Federal regulations on the treatment of the “medically frail” could in fact provide an “opportunity” for states which seek to expand their Medicaid programs in the future, notes Sherry Campanelli, MPA, disability evaluation expert at UMass Medical School.
“For states who are considering expansion… medical frailty may offer an opportunity for them to choose alternative benefit plans for their expansion population while at the same time assuring that the most medically needy population has access to full, state-plan Medicaid,” says Campanelli, manager of program compliance and appeals at UMass Medical School’s Disability Evaluation Services.
Campanelli’s research on the ways states identify the medically will be presented June 25 at the AcademyHealth Research Meeting.
States that accept money under the Affordable Care Act (ACA) to expand Medicaid have the option of forming more flexible and potentially cost effective “alternative benefit plans” to cover many of their new enrollees.
But in order to do so, they must first be able to identify the medically frail. Federal regulations say that this population can choose to be enrolled in the core, “state plan Medicaid” or alternative benefit plan.
The medically frail are individuals with serious mental and physical disabilities, children with emotional problems or in foster care, and those with chronic substance abuse problems, among others.
As a result, states that develop their own systems for identifying the medically frail can enroll their sicker and older population in their traditional Medicaid program while creating a separate, alternative plan for other new enrollees, says Campanelli, who provides guidance to states looking to improve their Medicaid disability determination process.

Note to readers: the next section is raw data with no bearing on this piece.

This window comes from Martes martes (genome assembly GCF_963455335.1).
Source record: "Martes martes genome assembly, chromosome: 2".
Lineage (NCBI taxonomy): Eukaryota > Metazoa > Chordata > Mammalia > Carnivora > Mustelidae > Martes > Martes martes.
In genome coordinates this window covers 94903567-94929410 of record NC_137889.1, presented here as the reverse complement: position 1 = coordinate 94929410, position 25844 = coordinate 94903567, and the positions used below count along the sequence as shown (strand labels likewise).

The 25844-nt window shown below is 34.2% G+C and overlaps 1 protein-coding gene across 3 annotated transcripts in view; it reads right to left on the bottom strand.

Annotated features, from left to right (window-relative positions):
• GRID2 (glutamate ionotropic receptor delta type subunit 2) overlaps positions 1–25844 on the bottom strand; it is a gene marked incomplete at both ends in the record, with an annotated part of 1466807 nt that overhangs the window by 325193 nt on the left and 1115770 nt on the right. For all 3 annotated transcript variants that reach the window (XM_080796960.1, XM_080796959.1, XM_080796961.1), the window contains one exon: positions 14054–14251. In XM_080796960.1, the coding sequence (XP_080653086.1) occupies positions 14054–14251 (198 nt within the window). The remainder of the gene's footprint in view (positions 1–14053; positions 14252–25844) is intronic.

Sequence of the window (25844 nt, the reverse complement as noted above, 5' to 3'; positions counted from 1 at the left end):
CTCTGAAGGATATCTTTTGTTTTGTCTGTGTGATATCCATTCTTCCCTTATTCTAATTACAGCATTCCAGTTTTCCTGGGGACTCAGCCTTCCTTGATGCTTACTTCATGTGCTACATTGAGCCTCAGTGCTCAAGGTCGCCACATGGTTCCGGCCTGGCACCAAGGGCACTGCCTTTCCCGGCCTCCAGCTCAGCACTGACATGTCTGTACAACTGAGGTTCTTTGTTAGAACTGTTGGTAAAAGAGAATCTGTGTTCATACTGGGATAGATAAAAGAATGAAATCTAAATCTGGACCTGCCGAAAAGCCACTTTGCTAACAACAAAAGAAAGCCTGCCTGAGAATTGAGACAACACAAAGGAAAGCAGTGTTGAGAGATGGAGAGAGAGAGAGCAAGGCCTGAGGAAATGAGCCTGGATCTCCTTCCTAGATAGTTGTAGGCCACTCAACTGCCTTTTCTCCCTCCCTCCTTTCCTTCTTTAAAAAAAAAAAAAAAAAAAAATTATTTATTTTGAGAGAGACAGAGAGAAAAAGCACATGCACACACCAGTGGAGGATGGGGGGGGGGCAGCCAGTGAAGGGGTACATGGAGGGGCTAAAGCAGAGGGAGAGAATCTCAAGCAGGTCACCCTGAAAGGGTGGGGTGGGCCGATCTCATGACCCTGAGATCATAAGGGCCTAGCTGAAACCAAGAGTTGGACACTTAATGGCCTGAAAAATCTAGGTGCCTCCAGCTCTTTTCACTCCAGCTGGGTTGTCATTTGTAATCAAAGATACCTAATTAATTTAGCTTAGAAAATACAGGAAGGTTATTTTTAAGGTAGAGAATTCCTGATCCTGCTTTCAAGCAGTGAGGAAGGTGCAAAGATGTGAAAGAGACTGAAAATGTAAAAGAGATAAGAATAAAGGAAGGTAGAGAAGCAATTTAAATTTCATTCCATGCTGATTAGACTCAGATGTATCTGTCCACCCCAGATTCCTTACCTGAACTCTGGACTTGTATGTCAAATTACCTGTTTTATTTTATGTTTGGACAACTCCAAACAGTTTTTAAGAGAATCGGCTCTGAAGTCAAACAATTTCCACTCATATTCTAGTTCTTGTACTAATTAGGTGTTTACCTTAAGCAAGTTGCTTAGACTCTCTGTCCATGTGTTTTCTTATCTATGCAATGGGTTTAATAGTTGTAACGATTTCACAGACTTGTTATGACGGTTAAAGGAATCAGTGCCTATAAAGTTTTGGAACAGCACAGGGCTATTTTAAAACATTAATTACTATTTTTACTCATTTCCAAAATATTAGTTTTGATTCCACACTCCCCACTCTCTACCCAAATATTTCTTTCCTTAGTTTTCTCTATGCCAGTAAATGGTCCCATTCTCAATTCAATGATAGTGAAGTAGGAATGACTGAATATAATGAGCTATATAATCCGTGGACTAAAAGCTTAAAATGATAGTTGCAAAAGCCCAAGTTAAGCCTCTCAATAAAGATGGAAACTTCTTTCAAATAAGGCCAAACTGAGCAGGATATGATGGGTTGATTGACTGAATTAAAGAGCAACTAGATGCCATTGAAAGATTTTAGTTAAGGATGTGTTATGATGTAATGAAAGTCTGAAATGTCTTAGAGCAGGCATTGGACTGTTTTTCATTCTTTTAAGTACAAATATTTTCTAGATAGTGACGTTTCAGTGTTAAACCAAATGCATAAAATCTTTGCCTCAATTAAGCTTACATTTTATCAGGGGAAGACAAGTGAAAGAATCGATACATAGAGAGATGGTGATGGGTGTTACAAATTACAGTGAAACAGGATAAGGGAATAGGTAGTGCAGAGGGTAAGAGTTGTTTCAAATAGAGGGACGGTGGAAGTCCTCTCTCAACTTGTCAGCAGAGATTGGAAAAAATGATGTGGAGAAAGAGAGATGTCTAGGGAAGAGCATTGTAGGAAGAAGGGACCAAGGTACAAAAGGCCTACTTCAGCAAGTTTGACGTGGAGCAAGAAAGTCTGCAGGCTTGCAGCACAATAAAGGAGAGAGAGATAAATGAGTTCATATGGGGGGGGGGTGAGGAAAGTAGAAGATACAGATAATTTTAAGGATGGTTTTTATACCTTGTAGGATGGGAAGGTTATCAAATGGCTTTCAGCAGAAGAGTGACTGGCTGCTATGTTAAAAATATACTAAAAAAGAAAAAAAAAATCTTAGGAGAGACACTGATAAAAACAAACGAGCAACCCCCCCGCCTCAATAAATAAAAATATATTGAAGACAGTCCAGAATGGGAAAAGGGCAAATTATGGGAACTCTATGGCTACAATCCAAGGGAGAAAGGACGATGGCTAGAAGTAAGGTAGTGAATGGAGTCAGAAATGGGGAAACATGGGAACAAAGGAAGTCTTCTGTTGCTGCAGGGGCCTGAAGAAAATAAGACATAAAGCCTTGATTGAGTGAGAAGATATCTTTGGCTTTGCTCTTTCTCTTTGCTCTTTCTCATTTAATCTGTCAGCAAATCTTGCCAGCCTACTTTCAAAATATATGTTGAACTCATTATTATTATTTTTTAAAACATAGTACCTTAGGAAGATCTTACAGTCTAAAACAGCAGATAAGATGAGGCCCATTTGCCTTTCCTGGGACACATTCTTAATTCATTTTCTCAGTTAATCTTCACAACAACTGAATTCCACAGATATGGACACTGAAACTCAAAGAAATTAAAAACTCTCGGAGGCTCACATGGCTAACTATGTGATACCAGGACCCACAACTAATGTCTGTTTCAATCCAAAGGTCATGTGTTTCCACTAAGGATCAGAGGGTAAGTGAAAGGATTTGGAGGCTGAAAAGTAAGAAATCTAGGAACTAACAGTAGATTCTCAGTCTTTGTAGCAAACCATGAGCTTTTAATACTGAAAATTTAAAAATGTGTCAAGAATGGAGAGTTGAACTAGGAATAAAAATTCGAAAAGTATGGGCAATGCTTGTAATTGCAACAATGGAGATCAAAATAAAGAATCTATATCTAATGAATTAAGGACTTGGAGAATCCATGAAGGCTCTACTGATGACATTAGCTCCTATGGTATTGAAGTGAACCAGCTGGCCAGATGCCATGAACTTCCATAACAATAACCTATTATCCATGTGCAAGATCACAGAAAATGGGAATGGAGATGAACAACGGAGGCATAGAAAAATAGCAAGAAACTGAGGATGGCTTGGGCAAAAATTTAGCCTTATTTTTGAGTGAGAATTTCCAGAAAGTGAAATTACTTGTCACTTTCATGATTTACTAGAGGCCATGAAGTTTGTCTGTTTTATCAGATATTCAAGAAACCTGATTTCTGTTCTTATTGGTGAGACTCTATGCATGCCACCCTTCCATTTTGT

States that have already taken this path use a variety of methods for identifying the medically frail, including self-identification, review of claims data, risk assessment and underwriting analysis.
Still, Campanelli also acknowledges the uncertainty surrounding the debate in Washington, D.C., over the future of the nation’s health care system has made it difficult for states to plan for the future.
Senate Republicans are reworking a House bill that would repeal key parts of the Affordable Care Act and wind down the expansion of Medicaid. It’s not clear yet whether the emerging Senate proposal might preserve some form of Medicaid expansion or simply delay its demise.
To date, 31 states and the District of Columbia have expanded their Medicaid programs with money from the ACA while North Carolina is considering doing so. Eighteen states have opted not to expand Medicaid, though a number seriously debated whether to do so.